Autodesk SketchBook Designer: Concept Sketches in DWG

Autodesk SketchBook Designer, a 2D curve-based sketching program for capturing early concept designs.

Autodesk SketchBook Designer, a 2D curve-based sketching program for capturing early concept designs.

Symmetry cmmand lets you create identical geometry on opposite sides of your canvass.

Symmetry cmmand lets you easily create identical geometry on opposite sides of your canvass.

Is there a software product that lets you do what we would normally do with a cocktail napkin when inspiration strikes? There are a few, but nothing comes close to the simplicity of a cocktail napkin. You might try sketching out your ideas in Adobe Illustrator, for example. Or you might try using ACDSee’s Canvas or Corel’s CorelDRAW. But the training and practice needed to master these programs, meant for professional graphics and illustration, are not trivial.

That’s the market Autodesk hopes to recapture from the graphics programs that have long dominated the field with a new product: Autodesk SketchBook Designer. Part of Autodesk Product Design Suite 2012, SketchBook Designer 2012 is almost ready to use as is, with little or no training. The simple interface lets you pick your preferred brush style or pen style, then start sketching out ideas in curves.

Unlike in raster programs, the curves you draw in SketchBook Designer are editable Spline curves, so you can refine the swirls, loops, and turns by adjusting the handle points. This lets you create elegant curves you don’t usually expect to get with a mouse. (You don’t need a stylus-equipped tablet device to use SketchBook Designer, but I think you’ll get more use if you do.)

In my experience, curves in SketchBook Designer are extremely responsive and malleable. Usually, when you edit a curve in several different points, you could end up with bumpy segments and broken curvature continuity. But in SketchBook Designer, I found that the software was able to resolve nearby tangents with grace and style to preserve the curve’s smooth flows.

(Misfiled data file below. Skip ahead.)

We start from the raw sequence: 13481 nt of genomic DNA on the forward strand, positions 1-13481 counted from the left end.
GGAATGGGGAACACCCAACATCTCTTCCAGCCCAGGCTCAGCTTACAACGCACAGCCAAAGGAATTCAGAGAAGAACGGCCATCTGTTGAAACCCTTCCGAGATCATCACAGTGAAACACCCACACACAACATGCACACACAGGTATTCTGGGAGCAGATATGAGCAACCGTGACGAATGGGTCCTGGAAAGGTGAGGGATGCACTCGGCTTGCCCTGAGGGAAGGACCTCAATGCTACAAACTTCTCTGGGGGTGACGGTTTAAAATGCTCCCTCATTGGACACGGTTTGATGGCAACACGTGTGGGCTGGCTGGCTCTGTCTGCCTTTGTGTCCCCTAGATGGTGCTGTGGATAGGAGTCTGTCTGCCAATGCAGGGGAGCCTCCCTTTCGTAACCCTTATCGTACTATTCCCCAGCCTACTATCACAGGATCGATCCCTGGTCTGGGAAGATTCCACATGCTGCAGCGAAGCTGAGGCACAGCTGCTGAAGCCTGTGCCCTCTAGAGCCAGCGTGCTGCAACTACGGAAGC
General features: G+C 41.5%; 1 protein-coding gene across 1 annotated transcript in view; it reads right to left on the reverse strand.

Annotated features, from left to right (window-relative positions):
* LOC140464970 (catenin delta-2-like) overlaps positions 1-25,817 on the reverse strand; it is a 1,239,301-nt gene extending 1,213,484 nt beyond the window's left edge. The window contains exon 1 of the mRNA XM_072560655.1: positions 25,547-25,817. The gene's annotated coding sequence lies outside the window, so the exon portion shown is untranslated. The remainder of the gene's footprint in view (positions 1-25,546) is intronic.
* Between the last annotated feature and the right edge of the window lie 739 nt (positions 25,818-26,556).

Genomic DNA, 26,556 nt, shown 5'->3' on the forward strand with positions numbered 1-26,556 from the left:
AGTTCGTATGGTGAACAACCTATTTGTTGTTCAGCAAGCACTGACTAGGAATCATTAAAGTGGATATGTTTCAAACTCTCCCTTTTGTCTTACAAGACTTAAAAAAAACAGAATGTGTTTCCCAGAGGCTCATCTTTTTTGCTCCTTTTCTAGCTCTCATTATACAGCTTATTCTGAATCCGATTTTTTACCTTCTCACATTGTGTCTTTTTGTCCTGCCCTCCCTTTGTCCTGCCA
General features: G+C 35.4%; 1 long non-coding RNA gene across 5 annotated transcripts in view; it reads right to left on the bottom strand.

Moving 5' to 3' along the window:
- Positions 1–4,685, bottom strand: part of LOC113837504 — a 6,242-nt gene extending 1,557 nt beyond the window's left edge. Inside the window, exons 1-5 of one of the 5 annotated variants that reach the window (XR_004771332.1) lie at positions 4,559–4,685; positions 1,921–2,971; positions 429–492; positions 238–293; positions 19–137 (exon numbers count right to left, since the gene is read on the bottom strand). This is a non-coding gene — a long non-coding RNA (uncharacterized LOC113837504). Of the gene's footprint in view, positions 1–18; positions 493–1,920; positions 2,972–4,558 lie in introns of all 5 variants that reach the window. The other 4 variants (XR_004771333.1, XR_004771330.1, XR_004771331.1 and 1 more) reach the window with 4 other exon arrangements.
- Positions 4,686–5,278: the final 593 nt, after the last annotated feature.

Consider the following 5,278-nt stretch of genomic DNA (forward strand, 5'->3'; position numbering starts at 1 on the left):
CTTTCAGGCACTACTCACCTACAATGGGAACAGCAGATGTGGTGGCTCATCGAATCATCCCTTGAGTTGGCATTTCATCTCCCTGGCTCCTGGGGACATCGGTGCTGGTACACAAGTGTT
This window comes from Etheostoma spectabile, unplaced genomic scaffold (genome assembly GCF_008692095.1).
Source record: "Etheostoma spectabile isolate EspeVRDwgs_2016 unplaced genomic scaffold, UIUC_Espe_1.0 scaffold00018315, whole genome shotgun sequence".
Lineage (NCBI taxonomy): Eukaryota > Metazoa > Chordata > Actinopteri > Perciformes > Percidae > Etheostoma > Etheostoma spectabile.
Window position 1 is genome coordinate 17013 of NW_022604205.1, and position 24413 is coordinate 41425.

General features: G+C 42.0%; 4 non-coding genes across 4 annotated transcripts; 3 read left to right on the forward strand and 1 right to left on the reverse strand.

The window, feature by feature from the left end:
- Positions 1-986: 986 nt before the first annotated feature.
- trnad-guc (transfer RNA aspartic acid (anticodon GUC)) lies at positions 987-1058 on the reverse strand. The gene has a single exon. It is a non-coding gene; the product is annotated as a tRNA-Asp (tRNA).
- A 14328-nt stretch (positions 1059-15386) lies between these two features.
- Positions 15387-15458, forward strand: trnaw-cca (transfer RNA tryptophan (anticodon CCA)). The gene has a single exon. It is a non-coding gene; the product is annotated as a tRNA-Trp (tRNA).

Like curves, color patches and gradients applied to your curve-enclosed regions are also easily edited and adjusted. The software’s layer-based style (much like Photoshop’s and AutoCAD’s approach) lets you turn on or turn off different components, making it easy to apply colors and edit components of your design that would otherwise overlap or intersect.

My favorite feature in SketchBook Designer is the Symmetry command (activated by putting a checkmark next to it in the desired Layer). Once active, Symmetry projects your design on one side in an identical fashion on the opposite side. The feature will come in handy when designing parts that have symmetrical geometry (for example, top view of a motorcycle helmet or front view of a bike handle).

Your curves in SketchBook Designer can be exported as DWG — something not a lot of raster and vector graphics programs let you do — so you can import them into 3D modeling programs, then continue to add volume to them. Some might use SketchBook Designer as a tool to create eye-catching concepts with dramatic colors and brushstrokes, but the ability to reuse the curves created in this program elsewhere makes this a perfect complement to a CAD program.

At $495 for a standalone lincense, the software is significantly more than a cocktail napkin. But if you’d like to get a preview, you may try out SketchBook Mobile ($1.99), the iPhone/iPod/iPad app that might serve as a teaser and introduction to the higher end version. (SktchBook Designer also bundled into Autodesk Product Suites, priced $5,400 to $9,900.)

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